Childhood obesity in this country has more than tripled in the past 30 years. Currently, 17% of American kids ages 2 – 19 are obese. One out of three kids are overweight. An obese teenager has over a 70% greater risk of becoming an obese adult.
These statistics are alarming to say the least. In the past few years I have seen an increase of overweight children ages 9 – 19 in my practice. They are wonderful, bright, creative kids that have fallen prey to the American high fat, high salt, fast food diet.
The good news is that we have the ability to control or alter these trends. Success is realistic and attainable, but only with strong family support. The family as a whole must be willing to make some sacrifices and changes that will improve the health of all members of the family, both slim and overweight. The following are some healthy habits every family could benefit from:
- Dine together. Children who eat dinner together with their parents at least five times a week tend to weigh less and have healthier habits.
- Plate your children’s food. Growing up my mother never served dinner family-style. She always plated our food, even the salad, and it never occurred to us to ask for seconds! Plate everyone’s food so the overweight child will not feel different.
- Portion control when eating out. Most restaurant portions are more than one person needs at one meal. Have your children share a meal. Avoid pastas and encourage fish, chicken, or lean meat, with veggies on the side instead of fries.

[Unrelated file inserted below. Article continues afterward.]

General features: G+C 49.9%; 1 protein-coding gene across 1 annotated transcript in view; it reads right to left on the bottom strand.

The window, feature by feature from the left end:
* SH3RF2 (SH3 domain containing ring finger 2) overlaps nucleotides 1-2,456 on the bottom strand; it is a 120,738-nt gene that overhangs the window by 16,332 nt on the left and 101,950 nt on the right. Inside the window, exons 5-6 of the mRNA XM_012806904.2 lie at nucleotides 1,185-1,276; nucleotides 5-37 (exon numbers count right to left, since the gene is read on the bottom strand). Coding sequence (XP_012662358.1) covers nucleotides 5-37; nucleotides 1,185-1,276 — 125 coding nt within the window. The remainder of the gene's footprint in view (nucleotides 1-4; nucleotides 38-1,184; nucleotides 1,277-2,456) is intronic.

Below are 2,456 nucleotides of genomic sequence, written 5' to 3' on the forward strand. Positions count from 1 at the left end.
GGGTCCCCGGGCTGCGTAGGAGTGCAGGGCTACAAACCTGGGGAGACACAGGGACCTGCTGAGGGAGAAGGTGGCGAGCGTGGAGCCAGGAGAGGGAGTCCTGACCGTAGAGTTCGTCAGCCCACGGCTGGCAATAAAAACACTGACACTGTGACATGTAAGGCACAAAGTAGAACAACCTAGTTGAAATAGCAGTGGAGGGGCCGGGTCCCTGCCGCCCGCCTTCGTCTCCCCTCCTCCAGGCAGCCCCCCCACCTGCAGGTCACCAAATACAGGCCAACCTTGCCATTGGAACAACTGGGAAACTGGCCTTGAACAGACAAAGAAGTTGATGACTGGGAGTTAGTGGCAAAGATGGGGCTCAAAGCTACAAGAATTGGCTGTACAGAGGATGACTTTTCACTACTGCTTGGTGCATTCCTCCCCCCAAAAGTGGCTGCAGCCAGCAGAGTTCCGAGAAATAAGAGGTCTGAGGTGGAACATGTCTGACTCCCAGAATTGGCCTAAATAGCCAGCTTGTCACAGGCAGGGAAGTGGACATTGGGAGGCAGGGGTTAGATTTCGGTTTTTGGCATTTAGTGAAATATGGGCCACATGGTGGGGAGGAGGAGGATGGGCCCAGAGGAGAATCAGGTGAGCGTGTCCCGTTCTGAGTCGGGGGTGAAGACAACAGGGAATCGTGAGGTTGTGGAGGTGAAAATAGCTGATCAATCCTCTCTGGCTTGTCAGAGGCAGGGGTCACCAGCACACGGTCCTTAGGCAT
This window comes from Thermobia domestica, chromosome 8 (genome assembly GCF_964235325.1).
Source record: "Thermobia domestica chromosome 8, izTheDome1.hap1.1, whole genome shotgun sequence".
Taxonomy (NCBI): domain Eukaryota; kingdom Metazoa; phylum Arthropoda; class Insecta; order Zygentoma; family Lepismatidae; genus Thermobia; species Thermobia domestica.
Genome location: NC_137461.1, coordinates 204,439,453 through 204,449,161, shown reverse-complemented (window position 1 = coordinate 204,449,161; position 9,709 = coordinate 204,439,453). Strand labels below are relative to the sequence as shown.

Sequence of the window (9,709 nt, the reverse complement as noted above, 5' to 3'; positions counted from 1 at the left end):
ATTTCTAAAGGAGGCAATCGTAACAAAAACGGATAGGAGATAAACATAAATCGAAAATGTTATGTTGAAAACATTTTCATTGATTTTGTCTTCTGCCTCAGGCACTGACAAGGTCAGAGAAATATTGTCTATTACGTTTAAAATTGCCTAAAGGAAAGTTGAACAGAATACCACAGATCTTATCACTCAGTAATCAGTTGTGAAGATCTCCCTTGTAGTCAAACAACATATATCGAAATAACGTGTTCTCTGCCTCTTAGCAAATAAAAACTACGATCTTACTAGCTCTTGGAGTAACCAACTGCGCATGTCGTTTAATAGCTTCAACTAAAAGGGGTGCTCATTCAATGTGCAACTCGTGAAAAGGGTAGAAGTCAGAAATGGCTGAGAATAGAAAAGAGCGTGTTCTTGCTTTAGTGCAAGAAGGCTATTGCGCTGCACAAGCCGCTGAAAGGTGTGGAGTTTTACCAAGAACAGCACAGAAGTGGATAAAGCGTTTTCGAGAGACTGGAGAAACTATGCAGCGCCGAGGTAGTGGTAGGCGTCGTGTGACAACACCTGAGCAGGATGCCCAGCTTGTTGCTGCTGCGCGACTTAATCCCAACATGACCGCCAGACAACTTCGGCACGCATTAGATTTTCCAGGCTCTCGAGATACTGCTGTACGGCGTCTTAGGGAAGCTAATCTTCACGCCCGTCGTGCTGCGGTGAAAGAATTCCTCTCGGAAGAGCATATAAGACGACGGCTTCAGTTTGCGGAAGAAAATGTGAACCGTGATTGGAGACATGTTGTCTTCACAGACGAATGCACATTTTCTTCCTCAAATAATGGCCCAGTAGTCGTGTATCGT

- Out of sight, out of mind. If you don’t have access to it, you cannot eat it. Minimize the junk food in the house, and “hide” the junk you deem necessary. Never display candies, cookies, nuts, etc., in bowls or canisters on the counter.
- Think healthy snacks. The bulk of the snacks you send to school with your kids should consist of fruits and veggies. Pretzels, popcorn, or cereal can be used as the lone “junky” snack.
- Create a healthy school. Pressure your children’s schools to ban snack vending machines and high sugar drinks. Get involved and help revamp the hot lunch menus to include fresh fruits, vegetables, and whole grains.
- Encourage enough sleep. The more you sleep the less you will eat. Research has linked less sleep to an increase in weight in both kids and adults worldwide. A tired child is also less physically active, therefore burning fewer calories. Children who don’t get enough sleep have higher levels of cortisol, which evidence shows stimulates appetite. Ten hours of sleep a night are recommended for kids ages 4 through pre-teen, and 8 hours for teens.
In today’s times, obesity is a major concern and can lead to a host of medical issues and illnesses. Obese children and adults have a much higher risk of heart disease, the number one killer in America. Diabetes is another example of a disease both prevalent and preventable, to some extent.
Don’t view these guidelines as a family “diet,” but as a change in lifestyle. If you follow a healthy eating plan and positively alter your lifestyle, you will find that your children follow suit.
Aliza Beer, M.S., R.D., is a registered dietitian with a masters degree in nutrition and has a private practice in Cedarhurst. Consultations can be done in office, or by phone/email. Aliza can be reached at firstname.lastname@example.org.